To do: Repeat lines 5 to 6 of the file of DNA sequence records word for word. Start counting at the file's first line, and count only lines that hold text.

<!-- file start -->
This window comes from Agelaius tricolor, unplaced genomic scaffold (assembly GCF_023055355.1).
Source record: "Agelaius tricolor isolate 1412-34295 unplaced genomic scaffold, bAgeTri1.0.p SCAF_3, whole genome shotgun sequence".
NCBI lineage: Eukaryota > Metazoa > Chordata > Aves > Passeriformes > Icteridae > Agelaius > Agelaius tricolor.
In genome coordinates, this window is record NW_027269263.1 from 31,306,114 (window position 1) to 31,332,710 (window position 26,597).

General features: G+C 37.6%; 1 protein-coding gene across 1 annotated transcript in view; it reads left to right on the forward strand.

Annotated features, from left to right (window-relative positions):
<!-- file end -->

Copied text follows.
General features: G+C 37.6%; 1 protein-coding gene across 1 annotated transcript in view; it reads left to right on the forward strand.

Annotated features, from left to right (window-relative positions):